Who says politics is neat? Liberal attitudes on social issues and hardline stances on borders can coexist in one person, a point backed up by a new report which introduces a striking new coinage: homo-nativists. The LSE British Politics and Policy unit argues that an emerging portion of the electorate — 31%, to be exact — has progressive views on homosexuality and is sceptical of immigration.

These positions shouldn’t be incompatible: there have been plenty of notable gay Right-wingers in European politics in recent years, such as the former vice president of France’s Rassemblement National, Florian Philippot. What is more revealing is how widely accepted homosexuality has become, including on the Right. Where over half of Britons considered being gay to always be wrong as recently as 1992, the figure is now below 10%. Amid this liberalisation, British attitudes against immigration have largely increased in the last five years.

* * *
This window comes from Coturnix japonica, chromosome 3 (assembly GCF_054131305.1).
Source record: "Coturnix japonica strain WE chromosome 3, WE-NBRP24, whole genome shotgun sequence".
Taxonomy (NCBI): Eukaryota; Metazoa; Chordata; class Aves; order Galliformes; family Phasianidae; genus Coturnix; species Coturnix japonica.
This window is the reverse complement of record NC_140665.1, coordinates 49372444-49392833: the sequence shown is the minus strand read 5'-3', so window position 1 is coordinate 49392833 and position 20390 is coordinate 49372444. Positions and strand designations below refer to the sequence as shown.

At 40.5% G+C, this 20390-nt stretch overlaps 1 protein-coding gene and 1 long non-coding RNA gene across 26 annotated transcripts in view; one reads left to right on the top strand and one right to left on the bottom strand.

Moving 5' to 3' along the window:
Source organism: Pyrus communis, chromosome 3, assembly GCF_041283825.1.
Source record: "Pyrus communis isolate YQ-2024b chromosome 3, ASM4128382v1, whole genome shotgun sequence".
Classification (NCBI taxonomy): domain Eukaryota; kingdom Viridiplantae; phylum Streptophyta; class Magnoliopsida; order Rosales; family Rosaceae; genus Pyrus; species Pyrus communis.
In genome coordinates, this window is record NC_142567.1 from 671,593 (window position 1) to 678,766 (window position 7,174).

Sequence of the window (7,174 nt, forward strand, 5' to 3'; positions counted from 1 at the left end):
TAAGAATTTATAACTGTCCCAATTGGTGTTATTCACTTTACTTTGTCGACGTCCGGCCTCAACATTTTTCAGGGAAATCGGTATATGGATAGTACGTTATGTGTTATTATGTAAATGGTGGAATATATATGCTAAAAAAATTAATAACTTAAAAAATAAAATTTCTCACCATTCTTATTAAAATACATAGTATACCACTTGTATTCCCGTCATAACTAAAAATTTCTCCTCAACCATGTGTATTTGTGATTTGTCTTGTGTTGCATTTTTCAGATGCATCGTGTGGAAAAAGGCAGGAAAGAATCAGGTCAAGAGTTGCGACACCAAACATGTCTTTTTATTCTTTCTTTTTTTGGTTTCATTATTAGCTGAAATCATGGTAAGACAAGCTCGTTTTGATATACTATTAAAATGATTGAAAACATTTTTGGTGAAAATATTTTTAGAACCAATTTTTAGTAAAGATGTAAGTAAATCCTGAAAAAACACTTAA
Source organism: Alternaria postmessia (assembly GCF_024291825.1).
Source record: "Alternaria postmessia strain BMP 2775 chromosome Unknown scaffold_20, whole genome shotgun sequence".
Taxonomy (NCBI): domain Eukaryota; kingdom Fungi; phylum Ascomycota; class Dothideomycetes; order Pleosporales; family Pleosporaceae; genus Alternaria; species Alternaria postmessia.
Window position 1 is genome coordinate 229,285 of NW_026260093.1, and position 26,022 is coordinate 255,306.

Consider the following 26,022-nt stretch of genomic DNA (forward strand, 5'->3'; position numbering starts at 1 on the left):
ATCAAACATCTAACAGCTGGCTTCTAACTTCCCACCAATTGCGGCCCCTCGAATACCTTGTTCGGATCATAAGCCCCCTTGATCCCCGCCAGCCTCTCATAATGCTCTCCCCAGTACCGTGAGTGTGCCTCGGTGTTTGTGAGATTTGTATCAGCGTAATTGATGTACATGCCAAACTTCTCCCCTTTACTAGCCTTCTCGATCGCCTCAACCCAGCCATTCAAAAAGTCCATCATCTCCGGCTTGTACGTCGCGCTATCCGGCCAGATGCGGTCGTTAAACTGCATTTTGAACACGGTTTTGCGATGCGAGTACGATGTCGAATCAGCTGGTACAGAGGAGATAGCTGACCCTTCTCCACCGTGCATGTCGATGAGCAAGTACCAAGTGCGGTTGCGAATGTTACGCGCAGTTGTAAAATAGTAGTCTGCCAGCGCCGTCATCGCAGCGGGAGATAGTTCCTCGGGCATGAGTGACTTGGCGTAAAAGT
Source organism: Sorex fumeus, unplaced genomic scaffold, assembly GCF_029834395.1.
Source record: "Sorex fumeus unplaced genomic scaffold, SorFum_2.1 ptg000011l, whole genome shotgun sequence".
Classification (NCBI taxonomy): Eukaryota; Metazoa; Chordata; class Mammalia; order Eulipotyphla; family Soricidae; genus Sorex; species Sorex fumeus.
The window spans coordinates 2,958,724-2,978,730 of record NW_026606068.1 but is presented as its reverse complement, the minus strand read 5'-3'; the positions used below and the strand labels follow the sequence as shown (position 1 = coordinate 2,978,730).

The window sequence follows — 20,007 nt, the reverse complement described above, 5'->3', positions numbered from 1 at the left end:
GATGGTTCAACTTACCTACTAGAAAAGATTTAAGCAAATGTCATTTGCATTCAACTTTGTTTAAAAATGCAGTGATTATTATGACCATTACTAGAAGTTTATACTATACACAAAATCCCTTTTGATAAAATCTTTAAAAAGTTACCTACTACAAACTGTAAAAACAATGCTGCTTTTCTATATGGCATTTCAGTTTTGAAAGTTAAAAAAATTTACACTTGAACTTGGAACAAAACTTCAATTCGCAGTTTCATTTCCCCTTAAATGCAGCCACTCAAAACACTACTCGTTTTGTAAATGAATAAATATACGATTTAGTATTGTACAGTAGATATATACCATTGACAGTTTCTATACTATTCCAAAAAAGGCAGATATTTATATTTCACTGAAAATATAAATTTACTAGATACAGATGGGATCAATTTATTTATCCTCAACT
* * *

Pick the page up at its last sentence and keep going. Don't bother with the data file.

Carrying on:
At 31%, these homo-nativists form a larger constituency than Britons who are in favour of both homosexuality and more immigration, and those who are sceptical of both. Should we watch out for another breakaway party?